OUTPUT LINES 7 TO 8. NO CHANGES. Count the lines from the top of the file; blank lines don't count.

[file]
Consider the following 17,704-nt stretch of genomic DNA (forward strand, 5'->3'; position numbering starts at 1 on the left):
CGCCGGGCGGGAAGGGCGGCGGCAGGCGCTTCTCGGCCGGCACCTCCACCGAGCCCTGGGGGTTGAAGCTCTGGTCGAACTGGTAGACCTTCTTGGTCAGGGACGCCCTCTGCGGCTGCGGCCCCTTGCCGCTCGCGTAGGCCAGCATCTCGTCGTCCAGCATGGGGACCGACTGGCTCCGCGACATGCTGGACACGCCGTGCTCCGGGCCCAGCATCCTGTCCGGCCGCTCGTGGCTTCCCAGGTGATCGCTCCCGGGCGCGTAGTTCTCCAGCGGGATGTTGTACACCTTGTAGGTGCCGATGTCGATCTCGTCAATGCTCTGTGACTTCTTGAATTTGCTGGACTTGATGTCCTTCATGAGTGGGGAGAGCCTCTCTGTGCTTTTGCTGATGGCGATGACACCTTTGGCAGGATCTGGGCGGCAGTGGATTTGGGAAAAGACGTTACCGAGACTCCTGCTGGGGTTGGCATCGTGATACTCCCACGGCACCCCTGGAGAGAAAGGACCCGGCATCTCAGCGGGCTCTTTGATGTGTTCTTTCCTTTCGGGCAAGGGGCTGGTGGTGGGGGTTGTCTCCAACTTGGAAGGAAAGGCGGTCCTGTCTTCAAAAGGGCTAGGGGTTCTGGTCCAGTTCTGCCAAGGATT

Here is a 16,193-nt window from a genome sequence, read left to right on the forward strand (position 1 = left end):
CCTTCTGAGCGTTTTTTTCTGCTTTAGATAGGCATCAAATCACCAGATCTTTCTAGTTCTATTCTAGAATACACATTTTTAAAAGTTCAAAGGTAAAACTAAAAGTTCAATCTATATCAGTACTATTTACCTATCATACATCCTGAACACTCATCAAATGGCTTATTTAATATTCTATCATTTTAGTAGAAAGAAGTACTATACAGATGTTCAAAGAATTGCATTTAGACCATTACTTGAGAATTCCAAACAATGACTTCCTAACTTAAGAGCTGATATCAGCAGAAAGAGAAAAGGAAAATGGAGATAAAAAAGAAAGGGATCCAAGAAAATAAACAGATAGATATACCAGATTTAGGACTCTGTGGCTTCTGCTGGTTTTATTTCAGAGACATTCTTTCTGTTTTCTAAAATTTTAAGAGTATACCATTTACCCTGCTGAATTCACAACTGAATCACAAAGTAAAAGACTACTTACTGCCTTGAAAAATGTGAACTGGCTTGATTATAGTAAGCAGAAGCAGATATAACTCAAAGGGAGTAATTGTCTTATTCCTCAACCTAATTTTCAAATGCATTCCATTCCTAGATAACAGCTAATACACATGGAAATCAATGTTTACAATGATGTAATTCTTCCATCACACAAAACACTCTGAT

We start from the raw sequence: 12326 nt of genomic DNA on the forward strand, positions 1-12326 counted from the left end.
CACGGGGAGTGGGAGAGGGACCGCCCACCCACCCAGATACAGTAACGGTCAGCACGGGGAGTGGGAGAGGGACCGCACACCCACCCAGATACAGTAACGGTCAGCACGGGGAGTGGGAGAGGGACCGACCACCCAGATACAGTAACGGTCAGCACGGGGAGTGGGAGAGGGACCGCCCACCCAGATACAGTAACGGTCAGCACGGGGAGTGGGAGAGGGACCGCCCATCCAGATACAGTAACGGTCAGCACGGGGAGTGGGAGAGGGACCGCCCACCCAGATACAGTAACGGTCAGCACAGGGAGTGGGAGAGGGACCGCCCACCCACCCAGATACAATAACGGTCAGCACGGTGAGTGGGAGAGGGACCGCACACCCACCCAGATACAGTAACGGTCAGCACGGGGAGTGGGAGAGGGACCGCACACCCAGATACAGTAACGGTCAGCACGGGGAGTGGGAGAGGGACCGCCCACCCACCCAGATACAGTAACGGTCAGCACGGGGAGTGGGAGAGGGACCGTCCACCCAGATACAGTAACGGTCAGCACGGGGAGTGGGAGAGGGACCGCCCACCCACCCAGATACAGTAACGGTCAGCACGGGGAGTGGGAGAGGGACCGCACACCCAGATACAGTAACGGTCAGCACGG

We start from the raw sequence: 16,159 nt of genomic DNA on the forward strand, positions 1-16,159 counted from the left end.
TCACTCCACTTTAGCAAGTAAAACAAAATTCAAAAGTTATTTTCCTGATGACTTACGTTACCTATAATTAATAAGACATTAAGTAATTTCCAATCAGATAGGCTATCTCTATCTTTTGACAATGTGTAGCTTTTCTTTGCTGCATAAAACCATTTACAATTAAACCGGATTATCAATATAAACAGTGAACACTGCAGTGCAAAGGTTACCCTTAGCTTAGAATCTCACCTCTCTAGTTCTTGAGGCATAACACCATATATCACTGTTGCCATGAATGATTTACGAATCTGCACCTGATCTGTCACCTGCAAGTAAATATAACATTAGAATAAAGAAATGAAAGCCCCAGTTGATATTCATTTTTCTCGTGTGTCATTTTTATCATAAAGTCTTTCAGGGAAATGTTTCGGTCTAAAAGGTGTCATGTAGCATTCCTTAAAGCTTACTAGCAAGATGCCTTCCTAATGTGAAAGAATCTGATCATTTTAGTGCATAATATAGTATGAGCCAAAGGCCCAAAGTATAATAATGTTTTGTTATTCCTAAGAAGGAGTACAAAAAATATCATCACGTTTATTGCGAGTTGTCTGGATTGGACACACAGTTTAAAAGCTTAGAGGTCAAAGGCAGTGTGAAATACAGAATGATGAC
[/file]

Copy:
We start from the raw sequence: 16,159 nt of genomic DNA on the forward strand, positions 1-16,159 counted from the left end.
TCACTCCACTTTAGCAAGTAAAACAAAATTCAAAAGTTATTTTCCTGATGACTTACGTTACCTATAATTAATAAGACATTAAGTAATTTCCAATCAGATAGGCTATCTCTATCTTTTGACAATGTGTAGCTTTTCTTTGCTGCATAAAACCATTTACAATTAAACCGGATTATCAATATAAACAGTGAACACTGCAGTGCAAAGGTTACCCTTAGCTTAGAATCTCACCTCTCTAGTTCTTGAGGCATAACACCATATATCACTGTTGCCATGAATGATTTACGAATCTGCACCTGATCTGTCACCTGCAAGTAAATATAACATTAGAATAAAGAAATGAAAGCCCCAGTTGATATTCATTTTTCTCGTGTGTCATTTTTATCATAAAGTCTTTCAGGGAAATGTTTCGGTCTAAAAGGTGTCATGTAGCATTCCTTAAAGCTTACTAGCAAGATGCCTTCCTAATGTGAAAGAATCTGATCATTTTAGTGCATAATATAGTATGAGCCAAAGGCCCAAAGTATAATAATGTTTTGTTATTCCTAAGAAGGAGTACAAAAAATATCATCACGTTTATTGCGAGTTGTCTGGATTGGACACACAGTTTAAAAGCTTAGAGGTCAAAGGCAGTGTGAAATACAGAATGATGAC